By Charles Kenny | http://animationanomaly.com January 29, 2014 at 8:30PM
Business being business, and the internet being, well, the internet, wild, pie-in-the-sky theories are not few and far between. While rumours that Pixar may be making a Star Wars movie are within the realm of possibility, others are not; such as the idea that Google should buy DreamWorks Animation.
Sounds ridiculous, right? Well Steven Mallas at business website the Motley Fool doesn't think so, and he outlines his reasons why the information-obsessed Google should buy a hit-making Hollywood animation studio.
Do his points make sense? Sure, why not. I mean, DreamWorks is on the up lately, and Google already owns the most popular video site in the entire internet. The two even collaborate on videos for YouTube in addition to Dreamworks' AwesomenessTV MNC. So doesn't it seem a natural fit for the two to join up? It's a win-win for both on the face of it; J. Katzenberg gets to offload his shares to a corporation for them to worry about, and Google gets their foot in the content door; ready to go toe-to-toe with Amazon and Netflix:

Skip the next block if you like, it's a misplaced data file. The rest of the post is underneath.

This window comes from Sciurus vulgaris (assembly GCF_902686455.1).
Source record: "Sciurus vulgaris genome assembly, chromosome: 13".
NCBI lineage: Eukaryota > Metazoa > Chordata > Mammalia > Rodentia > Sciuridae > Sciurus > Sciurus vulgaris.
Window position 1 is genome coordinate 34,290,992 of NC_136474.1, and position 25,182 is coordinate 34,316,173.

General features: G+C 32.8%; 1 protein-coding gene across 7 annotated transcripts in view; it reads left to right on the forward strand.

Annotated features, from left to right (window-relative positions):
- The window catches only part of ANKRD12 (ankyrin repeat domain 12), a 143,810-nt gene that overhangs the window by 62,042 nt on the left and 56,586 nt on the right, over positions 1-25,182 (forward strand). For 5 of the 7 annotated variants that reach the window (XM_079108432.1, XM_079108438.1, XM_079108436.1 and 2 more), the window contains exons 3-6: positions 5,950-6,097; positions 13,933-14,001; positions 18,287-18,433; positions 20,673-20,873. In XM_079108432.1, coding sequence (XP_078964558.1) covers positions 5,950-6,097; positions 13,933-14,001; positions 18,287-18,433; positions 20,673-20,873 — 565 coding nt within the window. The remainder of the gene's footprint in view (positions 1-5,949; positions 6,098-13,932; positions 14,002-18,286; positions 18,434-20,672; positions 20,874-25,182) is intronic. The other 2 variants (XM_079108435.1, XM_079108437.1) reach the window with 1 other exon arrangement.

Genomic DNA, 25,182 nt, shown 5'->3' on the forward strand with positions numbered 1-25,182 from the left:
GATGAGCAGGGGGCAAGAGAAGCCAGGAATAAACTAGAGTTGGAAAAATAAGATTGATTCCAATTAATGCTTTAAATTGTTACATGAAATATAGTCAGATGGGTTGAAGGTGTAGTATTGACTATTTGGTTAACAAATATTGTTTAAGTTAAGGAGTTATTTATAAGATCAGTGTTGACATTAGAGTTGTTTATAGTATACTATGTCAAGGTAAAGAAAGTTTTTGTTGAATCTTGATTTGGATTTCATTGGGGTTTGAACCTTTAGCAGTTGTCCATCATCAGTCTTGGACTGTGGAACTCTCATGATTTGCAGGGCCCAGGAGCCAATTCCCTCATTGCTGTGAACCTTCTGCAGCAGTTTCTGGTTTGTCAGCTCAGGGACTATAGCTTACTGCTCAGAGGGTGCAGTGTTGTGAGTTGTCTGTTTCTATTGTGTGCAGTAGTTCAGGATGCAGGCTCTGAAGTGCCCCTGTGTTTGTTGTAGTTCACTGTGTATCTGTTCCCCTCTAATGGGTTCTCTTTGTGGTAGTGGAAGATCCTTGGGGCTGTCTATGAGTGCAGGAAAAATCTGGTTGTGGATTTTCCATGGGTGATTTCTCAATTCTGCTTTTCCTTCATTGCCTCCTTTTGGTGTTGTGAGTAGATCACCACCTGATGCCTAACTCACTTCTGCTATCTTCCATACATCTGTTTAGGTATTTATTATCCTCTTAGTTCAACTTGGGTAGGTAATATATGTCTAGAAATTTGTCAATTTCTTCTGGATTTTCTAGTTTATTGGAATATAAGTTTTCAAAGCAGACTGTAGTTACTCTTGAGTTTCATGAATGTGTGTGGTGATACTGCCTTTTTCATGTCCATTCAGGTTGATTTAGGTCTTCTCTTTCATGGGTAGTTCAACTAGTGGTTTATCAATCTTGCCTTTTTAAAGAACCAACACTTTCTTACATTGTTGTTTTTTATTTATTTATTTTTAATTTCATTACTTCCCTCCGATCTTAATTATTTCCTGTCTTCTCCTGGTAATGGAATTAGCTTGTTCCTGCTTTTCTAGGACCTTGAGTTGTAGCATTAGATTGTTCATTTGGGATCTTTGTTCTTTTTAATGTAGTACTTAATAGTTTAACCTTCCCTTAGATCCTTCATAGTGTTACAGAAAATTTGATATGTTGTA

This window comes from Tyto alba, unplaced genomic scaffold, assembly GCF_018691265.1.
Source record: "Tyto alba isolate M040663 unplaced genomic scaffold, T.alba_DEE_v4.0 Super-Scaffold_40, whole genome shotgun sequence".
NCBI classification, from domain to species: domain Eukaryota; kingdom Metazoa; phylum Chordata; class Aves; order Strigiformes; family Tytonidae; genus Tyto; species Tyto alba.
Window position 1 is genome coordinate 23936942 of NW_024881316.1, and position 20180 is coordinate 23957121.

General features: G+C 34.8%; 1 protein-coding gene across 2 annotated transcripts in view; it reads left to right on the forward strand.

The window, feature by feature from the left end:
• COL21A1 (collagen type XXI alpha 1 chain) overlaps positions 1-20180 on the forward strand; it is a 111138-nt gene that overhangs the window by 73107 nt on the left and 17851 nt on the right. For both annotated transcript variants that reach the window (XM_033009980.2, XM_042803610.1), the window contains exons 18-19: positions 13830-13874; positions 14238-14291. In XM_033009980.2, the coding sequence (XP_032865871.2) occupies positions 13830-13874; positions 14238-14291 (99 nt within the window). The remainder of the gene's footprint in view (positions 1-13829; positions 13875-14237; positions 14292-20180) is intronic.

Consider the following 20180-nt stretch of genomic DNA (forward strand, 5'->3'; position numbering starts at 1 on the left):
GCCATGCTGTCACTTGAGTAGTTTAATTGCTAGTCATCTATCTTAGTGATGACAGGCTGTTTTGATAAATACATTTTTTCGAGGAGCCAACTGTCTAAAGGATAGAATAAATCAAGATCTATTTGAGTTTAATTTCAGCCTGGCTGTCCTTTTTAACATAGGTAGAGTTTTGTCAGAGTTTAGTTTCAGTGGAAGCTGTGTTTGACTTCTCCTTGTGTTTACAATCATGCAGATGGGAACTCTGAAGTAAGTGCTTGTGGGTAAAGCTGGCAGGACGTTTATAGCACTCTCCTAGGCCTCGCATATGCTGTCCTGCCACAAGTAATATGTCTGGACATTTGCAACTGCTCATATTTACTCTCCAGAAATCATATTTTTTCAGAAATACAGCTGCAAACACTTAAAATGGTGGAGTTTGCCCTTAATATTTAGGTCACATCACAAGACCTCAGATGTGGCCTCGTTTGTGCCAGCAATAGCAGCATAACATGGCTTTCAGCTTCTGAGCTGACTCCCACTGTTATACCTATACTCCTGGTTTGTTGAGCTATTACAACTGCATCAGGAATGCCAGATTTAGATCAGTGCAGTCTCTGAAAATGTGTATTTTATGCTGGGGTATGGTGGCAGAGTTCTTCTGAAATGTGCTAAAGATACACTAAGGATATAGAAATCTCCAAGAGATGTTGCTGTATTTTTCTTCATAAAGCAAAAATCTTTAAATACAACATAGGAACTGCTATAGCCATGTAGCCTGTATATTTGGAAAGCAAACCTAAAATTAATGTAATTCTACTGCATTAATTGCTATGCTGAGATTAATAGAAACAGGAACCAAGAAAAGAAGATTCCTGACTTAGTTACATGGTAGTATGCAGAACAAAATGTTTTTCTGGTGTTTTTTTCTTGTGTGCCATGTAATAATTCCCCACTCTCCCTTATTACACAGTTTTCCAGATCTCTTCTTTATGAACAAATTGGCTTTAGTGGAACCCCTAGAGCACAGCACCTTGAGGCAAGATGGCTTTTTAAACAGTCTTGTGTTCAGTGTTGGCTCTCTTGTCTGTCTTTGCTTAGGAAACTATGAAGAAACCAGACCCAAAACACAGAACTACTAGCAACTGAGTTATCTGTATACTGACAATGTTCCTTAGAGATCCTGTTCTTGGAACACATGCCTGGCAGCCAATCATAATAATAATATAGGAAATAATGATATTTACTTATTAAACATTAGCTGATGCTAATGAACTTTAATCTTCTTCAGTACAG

And the catalytic effect on YouTube could be enormous. Imagine DreamWorks Animation bringing its magic to the clip channel before any other platform. What if The Croods 3 or Shrek 5 were to premiere first on YouTube before it hit theaters, not for free, but for a price (novel as that is)? Google says it's all about experimentation and entrepreneurship -- that would be one heck of an experiment.
It all sounds just peachy. But such a deal would be a disaster. Not least for DreamWorks as they grapple with a corporate parent who really and truly doesn't understand the entertainment business. Remember when AOL bought TimeWarner back in the heady days of the dotcom bubble and all the 'synergy' that was promised between the old and the new? Well, we all know how that eventually turned out and history is certainly capable of repeating itself if someone wants it to.
Google owning DreamWorks would be a disaster of epic proportions. Using the argument that they would be Google's "answer to Pixar" is to drastically underestimate the economic and cultural forces at play within the animation industry.